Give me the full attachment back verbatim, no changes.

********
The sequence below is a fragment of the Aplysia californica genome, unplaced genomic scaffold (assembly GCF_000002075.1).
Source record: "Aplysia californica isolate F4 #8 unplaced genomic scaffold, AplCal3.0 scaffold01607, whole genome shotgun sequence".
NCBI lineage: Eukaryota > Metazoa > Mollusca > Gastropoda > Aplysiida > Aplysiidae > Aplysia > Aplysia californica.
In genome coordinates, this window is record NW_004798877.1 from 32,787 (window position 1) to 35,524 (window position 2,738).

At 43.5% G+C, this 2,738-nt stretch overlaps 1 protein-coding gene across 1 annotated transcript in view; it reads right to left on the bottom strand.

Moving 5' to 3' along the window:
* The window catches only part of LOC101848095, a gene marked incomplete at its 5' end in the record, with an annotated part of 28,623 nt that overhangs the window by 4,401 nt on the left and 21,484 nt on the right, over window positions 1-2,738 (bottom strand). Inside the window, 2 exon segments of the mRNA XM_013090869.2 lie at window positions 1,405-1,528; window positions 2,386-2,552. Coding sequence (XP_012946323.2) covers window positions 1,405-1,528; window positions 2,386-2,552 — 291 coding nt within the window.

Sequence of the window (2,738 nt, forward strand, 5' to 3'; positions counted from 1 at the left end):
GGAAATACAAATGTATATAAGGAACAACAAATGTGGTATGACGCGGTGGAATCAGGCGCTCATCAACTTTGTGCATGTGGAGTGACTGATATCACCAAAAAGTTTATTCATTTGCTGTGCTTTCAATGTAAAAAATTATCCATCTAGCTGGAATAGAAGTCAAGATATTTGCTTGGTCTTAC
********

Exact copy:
The sequence below is a fragment of the Aplysia californica genome, unplaced genomic scaffold (assembly GCF_000002075.1).
Source record: "Aplysia californica isolate F4 #8 unplaced genomic scaffold, AplCal3.0 scaffold01607, whole genome shotgun sequence".
NCBI lineage: Eukaryota > Metazoa > Mollusca > Gastropoda > Aplysiida > Aplysiidae > Aplysia > Aplysia californica.
In genome coordinates, this window is record NW_004798877.1 from 32,787 (window position 1) to 35,524 (window position 2,738).

At 43.5% G+C, this 2,738-nt stretch overlaps 1 protein-coding gene across 1 annotated transcript in view; it reads right to left on the bottom strand.

Moving 5' to 3' along the window:
* The window catches only part of LOC101848095, a gene marked incomplete at its 5' end in the record, with an annotated part of 28,623 nt that overhangs the window by 4,401 nt on the left and 21,484 nt on the right, over window positions 1-2,738 (bottom strand). Inside the window, 2 exon segments of the mRNA XM_013090869.2 lie at window positions 1,405-1,528; window positions 2,386-2,552. Coding sequence (XP_012946323.2) covers window positions 1,405-1,528; window positions 2,386-2,552 — 291 coding nt within the window.

Sequence of the window (2,738 nt, forward strand, 5' to 3'; positions counted from 1 at the left end):
GGAAATACAAATGTATATAAGGAACAACAAATGTGGTATGACGCGGTGGAATCAGGCGCTCATCAACTTTGTGCATGTGGAGTGACTGATATCACCAAAAAGTTTATTCATTTGCTGTGCTTTCAATGTAAAAAATTATCCATCTAGCTGGAATAGAAGTCAAGATATTTGCTTGGTCTTAC